If it truly becomes a friend to you, treat it as such, say hello as you pass, plants have ally plant -plant consciousnessfeelings too… Later as you look up the “uses” of that plant in books you will be surprised how your feelings mirror what science or millenia of folk tales have found out about that plant. Perhaps you will then know that it was calling to you and offering itself as medicine on any number of levels. You see it is this way, through communicating with and respecting plants as brothers, as equals, that they will tell you the most, that you will learn the most. This is where the magic of wild medicine truly begins…

Following are a few simple steps that you may want to try which may enhance and deepen the relationship you have with an individual plant, allowing with practice and time for it to become a true ally and even a friend;

1) Go and sit by it, introduce yourself and ask that it shares it’s secrets or it’s medicine with you. It is a good at this point to make a small offering, in North America it would be traditional to give a pinch of tobacco. Not being a native plant to the UK I find it more appropriate to pull a hair from my head. You are asking the plant to give you something, so it is respectful to reciprocate and give something of yourself in exchange. However, in this fast paced world giving a plant your time alone is a great and rarely given gift, so do not worry if you have no tobacco or hair to give.

2) Plants, especially trees, live at a much slower pace than we humans, who probably appear as hectic to them as flies do to us. So it is important as the next step to slow yourself down. This is a work of patience, it would be rare, for the unpracticed, to receive information instantaneously. This is where the drawing comes in. Give yourself maybe 30 minutes to simply draw what you see. You will find the momentum and urgency of your day peeling off as you slip into plant time.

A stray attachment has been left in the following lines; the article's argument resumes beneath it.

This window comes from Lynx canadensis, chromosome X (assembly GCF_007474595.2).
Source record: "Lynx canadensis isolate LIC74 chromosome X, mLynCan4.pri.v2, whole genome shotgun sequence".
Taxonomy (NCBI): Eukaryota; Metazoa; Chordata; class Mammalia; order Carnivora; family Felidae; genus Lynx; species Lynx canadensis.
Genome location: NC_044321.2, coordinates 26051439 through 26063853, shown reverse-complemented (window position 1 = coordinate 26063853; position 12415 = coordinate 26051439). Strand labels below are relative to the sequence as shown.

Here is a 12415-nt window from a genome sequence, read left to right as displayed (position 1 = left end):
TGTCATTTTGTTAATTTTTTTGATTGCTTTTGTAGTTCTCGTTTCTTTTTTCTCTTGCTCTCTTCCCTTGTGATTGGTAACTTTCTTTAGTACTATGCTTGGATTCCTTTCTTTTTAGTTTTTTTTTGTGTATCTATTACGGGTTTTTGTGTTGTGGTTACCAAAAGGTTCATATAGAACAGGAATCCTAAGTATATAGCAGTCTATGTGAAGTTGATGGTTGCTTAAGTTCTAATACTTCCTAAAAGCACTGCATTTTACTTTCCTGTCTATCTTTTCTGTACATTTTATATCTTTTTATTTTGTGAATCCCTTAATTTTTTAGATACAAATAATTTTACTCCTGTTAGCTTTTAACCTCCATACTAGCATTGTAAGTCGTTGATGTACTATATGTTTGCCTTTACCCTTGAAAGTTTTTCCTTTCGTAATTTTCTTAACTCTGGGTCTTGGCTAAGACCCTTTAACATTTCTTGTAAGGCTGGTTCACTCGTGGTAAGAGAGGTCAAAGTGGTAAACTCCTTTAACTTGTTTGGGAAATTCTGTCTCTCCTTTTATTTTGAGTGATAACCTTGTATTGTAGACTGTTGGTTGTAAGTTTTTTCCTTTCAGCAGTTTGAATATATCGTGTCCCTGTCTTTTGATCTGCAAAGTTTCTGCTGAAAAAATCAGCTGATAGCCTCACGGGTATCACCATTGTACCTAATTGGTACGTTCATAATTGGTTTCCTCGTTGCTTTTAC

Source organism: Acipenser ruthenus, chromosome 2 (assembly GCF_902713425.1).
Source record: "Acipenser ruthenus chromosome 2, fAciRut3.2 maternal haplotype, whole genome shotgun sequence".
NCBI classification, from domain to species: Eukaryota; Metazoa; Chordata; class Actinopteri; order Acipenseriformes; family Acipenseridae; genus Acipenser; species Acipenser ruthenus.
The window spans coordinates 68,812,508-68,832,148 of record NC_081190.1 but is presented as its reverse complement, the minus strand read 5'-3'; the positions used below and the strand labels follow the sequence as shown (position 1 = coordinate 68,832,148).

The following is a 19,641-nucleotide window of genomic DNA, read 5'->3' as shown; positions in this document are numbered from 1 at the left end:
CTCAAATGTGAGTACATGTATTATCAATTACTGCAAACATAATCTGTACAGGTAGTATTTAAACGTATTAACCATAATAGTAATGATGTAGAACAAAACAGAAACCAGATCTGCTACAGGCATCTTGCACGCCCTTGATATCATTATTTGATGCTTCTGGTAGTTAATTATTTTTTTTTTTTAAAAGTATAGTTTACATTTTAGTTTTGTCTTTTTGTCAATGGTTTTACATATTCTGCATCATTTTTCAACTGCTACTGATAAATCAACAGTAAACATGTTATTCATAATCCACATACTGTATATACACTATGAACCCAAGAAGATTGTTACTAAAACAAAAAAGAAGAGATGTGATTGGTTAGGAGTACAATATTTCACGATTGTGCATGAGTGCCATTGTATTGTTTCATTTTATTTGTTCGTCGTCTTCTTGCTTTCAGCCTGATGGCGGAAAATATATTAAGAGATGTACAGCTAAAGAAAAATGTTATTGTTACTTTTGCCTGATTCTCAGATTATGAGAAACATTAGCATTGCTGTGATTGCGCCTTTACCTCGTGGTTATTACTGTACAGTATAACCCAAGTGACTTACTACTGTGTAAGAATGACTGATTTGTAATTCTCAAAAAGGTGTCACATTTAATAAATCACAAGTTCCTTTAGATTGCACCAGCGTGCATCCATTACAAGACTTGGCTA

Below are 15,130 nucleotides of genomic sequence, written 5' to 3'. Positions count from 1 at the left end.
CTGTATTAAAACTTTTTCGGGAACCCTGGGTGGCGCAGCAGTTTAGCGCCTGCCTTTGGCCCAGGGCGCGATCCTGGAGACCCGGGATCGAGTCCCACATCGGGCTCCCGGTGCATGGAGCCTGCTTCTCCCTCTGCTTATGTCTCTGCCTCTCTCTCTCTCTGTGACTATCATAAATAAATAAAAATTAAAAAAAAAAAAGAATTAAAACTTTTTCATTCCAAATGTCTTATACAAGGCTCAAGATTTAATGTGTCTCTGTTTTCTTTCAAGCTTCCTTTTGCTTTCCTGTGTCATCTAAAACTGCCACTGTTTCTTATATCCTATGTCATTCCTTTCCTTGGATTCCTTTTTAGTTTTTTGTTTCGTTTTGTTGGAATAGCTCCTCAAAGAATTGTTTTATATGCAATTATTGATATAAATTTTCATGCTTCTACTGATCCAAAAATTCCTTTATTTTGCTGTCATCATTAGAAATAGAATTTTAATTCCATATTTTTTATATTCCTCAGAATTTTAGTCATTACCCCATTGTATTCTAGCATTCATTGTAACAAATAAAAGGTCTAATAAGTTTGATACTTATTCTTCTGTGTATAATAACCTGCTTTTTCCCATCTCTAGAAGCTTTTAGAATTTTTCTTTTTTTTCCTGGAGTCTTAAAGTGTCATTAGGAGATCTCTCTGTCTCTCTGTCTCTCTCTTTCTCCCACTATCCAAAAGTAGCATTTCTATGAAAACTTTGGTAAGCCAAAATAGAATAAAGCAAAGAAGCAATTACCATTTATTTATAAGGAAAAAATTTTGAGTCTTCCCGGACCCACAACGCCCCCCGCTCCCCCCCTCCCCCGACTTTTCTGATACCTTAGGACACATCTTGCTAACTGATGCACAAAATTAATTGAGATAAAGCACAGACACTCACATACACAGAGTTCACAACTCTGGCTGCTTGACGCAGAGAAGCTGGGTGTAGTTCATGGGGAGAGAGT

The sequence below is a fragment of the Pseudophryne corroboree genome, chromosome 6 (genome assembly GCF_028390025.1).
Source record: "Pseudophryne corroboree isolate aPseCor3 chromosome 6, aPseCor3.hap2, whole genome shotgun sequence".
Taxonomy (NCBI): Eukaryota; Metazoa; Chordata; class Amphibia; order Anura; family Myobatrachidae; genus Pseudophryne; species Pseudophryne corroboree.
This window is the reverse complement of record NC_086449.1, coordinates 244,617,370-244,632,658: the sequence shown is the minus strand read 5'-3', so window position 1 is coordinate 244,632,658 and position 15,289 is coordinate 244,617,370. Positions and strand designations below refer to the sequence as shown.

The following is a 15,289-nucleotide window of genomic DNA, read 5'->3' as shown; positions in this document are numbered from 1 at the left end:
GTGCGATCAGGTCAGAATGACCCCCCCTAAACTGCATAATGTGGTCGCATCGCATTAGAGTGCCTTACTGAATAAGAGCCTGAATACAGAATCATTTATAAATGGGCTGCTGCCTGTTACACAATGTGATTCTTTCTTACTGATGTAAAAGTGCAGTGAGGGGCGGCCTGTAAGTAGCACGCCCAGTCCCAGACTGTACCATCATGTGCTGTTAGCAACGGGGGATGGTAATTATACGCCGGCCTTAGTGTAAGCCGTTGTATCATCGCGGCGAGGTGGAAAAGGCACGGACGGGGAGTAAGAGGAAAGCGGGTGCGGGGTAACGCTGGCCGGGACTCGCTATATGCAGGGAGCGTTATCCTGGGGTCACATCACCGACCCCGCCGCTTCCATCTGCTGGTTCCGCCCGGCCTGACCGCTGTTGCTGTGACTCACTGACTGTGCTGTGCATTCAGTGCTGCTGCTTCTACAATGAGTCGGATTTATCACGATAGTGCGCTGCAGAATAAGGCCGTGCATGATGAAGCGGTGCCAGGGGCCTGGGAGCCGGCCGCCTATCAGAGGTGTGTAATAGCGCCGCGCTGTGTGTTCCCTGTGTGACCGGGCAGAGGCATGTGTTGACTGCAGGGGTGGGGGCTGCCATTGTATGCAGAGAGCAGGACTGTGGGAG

3) As you draw you will notice a feeling descend upon you, you may even start to descend into a kind of dream state. Be aware of how you are feeling both physically and emotionally, note it down so that you can refer back to it later.

4) Use all your senses, touch the plant, smell it, ask it’s permission and if you feel that the answer is yes, taste a small piece. I like to take a leaf into my mouth which is still attached to the plant, like a browsing goat, it seems to have more energy, life force and a stronger message this way.

5) Use your heart to extend love to the plant, much as you would on seeing a beautiful sleeping baby freshly birthed by a loved one.

6) Throughout the whole process be aware of any and all sensations you are experiencing, write them down. Keep checking back with yourself, how do you feel? The messages can be very subtle especially the first few times you do this as your mind will keep telling you that it has made them up, that these things cannot possibly be coming from the plant.

7) Everything that comes up can and may be part of the plants medicine for you. An old ABBA song starts spinning around in your head, listen to the words. You find yourself drifting off and thinking about a tricky scenario you are experiencing with a lover or friend. You feel a little nauseous or you get a pain in your little finger. It is all relevant.

8) You feel the time is up, either you need to go or you find yourself thinking about tonights dinner. Thank the plant before you leave.

9) Later that day review everything you wrote down. I find again and again the most important thing is the feeling that was imparted, that will most often stay with you throughout the day. It may not be immediately obvious what it all means but you can look back over your notes again and again, you can revisit the plant in your heart too.

10) When you get a chance look up in a book or online what the medicinal uses of the plant are, maybe it has been used in a Bach Flower Remedy or something similar for it’s emotional effects. So often you will find parallels between what you felt and the accepted knowledge about that plant, other times it wont even be listed, that doesn’t make it any less valid. Once you start to see a correlation between what you discovered directly from the plant and what the books say you will begin to trust your instincts and be able to learn directly from the plants themselves as our ancestors did. It is original knowledge, once you trust nature to be your friend and guide, it cannot be argued with.

I prefer to sit with plants when they are flowering as that is when they are putting energy out into the world, attempting to attract pollinators to ensure fertilisation and the continuation of the species. You can do a plant study or communicate with a plant at any time but the response definitely feels stronger in the spring and summer. Many plants take their energy inwards during autumn and winter, losing their leaves and concentrating their energy on their root systems, for this reason I find the response less strong at this time of year.